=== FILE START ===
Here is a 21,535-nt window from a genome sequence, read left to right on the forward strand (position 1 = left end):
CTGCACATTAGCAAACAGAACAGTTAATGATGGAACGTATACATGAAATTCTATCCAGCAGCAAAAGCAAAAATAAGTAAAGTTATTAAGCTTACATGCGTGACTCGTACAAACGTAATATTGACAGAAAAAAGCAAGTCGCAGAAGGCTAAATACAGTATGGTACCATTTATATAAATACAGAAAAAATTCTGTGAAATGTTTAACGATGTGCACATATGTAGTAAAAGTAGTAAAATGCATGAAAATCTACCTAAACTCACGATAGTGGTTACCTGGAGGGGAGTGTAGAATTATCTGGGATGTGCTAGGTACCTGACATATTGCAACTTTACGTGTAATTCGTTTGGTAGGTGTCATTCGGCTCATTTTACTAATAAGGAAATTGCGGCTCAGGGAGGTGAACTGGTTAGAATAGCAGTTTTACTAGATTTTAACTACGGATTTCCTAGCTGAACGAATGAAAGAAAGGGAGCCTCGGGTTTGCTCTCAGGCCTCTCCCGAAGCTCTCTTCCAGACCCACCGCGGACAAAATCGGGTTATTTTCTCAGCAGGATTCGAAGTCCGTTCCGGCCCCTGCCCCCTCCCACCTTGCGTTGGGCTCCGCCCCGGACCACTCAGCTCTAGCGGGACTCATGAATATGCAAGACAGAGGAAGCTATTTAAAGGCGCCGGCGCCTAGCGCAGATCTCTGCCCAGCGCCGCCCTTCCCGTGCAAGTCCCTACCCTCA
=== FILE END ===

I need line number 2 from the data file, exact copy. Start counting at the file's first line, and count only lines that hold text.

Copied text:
CTGCACATTAGCAAACAGAACAGTTAATGATGGAACGTATACATGAAATTCTATCCAGCAGCAAAAGCAAAAATAAGTAAAGTTATTAAGCTTACATGCGTGACTCGTACAAACGTAATATTGACAGAAAAAAGCAAGTCGCAGAAGGCTAAATACAGTATGGTACCATTTATATAAATACAGAAAAAATTCTGTGAAATGTTTAACGATGTGCACATATGTAGTAAAAGTAGTAAAATGCATGAAAATCTACCTAAACTCACGATAGTGGTTACCTGGAGGGGAGTGTAGAATTATCTGGGATGTGCTAGGTACCTGACATATTGCAACTTTACGTGTAATTCGTTTGGTAGGTGTCATTCGGCTCATTTTACTAATAAGGAAATTGCGGCTCAGGGAGGTGAACTGGTTAGAATAGCAGTTTTACTAGATTTTAACTACGGATTTCCTAGCTGAACGAATGAAAGAAAGGGAGCCTCGGGTTTGCTCTCAGGCCTCTCCCGAAGCTCTCTTCCAGACCCACCGCGGACAAAATCGGGTTATTTTCTCAGCAGGATTCGAAGTCCGTTCCGGCCCCTGCCCCCTCCCACCTTGCGTTGGGCTCCGCCCCGGACCACTCAGCTCTAGCGGGACTCATGAATATGCAAGACAGAGGAAGCTATTTAAAGGCGCCGGCGCCTAGCGCAGATCTCTGCCCAGCGCCGCCCTTCCCGTGCAAGTCCCTACCCTCA